Top three reasons to include proximity sensing in your human interface design

One of the benefits of automating control systems within buildings is the ability to customize services and personalize a user’s environment; the human machine interface (HMI) is the gateway to such controls. The addition of proximity sensing is an underutilized improvement to many interfaces in an automated building ecosystem, including thermostats, security-system keypads, monitors and elevator call buttons. Proximity sensors can improve the user experience, decrease power consumption, and increase the life of the liquid crystal display (LCD) and backlight.

Improving the user experience

Proximity sensing improves screen wake-up times by enabling the HMI to know when the user is in front of a thermostat or other interface. The system can wake up, greet them as they approach, and be ready to accept commands as they touch the screen or button. If the user is making decisions that take a bit of time, the screen or backlight can sometimes time out. But with proximity sensing, the HMI knows that the user is still nearby and will remain awake.

Figure 1: Proximity sensing keeps the screen on while the user is in range

Proximity sensing can also fix that annoyance of trying to find a thermostat or other device in the dark. Everyone has blindly moved their hand across a wall in hope of finding the thermostat or light switch in the middle of the night! Proximity sensing enables the LCD backlight to turn on when the user is nearby, thus making it easier to find that security keypad or thermostat when coming home late.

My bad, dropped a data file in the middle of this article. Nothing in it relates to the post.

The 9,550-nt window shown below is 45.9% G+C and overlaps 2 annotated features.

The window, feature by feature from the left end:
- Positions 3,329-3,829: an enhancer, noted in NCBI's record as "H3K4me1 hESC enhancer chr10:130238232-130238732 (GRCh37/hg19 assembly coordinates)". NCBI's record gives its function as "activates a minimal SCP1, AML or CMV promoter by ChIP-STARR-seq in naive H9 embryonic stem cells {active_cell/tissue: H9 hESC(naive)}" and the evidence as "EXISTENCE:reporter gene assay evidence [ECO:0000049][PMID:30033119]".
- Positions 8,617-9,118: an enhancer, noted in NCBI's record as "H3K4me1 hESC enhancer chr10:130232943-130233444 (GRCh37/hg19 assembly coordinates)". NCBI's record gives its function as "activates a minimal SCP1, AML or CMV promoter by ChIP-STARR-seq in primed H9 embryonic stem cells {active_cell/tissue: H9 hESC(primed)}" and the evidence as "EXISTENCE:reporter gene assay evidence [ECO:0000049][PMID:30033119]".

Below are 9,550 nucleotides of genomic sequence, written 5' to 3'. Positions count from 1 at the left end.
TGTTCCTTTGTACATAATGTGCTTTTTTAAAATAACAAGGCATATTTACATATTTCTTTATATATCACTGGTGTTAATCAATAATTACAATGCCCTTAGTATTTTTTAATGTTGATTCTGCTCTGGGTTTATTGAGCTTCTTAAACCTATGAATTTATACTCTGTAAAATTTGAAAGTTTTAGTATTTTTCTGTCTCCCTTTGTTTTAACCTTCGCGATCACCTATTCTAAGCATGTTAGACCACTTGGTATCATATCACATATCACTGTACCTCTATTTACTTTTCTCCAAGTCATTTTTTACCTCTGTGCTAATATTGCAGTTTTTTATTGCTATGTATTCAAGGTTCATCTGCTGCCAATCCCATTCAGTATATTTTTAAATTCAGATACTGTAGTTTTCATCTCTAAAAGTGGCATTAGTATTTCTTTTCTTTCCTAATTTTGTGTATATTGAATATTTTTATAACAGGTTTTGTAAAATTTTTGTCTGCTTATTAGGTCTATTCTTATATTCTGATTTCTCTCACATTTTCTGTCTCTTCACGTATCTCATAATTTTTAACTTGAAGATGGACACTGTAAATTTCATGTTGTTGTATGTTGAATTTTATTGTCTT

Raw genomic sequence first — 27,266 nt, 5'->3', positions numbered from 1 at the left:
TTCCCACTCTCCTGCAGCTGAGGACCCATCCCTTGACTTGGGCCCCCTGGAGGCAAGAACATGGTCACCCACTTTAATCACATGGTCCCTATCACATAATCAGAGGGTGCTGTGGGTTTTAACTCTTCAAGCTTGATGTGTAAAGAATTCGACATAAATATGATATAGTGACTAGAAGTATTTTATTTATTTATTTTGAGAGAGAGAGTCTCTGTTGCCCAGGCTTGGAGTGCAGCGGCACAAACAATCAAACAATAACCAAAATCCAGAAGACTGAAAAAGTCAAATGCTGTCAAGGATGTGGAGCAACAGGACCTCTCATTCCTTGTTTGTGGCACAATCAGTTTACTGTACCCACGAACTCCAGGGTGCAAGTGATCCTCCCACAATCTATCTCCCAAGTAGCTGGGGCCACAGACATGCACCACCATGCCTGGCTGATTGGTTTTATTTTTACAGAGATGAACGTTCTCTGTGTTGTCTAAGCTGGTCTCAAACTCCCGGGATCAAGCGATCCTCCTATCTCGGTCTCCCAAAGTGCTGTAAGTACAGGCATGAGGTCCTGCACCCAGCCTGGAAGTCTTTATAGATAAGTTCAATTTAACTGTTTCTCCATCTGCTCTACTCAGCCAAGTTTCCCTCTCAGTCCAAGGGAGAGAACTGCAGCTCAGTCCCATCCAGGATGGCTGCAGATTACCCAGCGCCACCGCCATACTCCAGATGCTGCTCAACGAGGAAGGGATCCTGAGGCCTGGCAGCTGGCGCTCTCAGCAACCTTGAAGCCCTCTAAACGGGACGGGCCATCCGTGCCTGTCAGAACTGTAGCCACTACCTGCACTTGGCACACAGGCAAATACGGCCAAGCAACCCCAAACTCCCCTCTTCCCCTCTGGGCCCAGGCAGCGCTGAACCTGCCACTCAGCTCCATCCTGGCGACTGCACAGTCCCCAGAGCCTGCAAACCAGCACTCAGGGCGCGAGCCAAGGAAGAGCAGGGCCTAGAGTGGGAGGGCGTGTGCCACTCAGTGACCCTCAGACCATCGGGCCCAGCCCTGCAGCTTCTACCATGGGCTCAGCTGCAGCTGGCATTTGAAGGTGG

Decreasing power consumption

Proximity detection can also decrease power consumption.  The HMI device can be kept in a low power state until the user approaches and then wake up in time for them to use the device.   In the past, backlit keypads or low backlight settings on security panels helped users easily find the device, but HMI enables these interfaces to remain off until the user comes closer.

Increasing LCD and backlight life

The average life span of a thermostat is 10 years; LCD panels and backlights usually don’t last that long, however. The issue is that LCDs and backlights lose contrast and brightness the more they are used.  By limiting the amount of time both are on, the LCD and backlight can last longer.  Proximity sensing can enable longer LCD/backlight life through shorter timeout settings, because the screen only stays on for the amount of time that the user is in front of the unit.

Useful resources

You may be wondering how hard it is to add proximity sensing to a design, or what a proximity detection system looks like. The TI Designs Backlight and Smart Lighting Control by Ambient Light and Proximity Sensor Reference Design demonstrates this technology. Figure 2 shows the block diagram from the design. The capacitance-to-digital converter technology enables the use of a copper bezel around the edge of the board to sense the user.

Figure 2: TI Designs Backlight and Smart Lighting Control by Ambient Light and Proximity Sensor Reference Design block diagram

Take a look at this design and see what else Texas Instruments has to offer at ti.com! TI also has a couple of evaluation modules (EVMs) that offer a simple solution to proximity detection.   Now that you have heard some reasons to implement proximity sensing and how easy it is to add human detection to your HMI device, can you think of other uses for this type of sensing?

Additional resources

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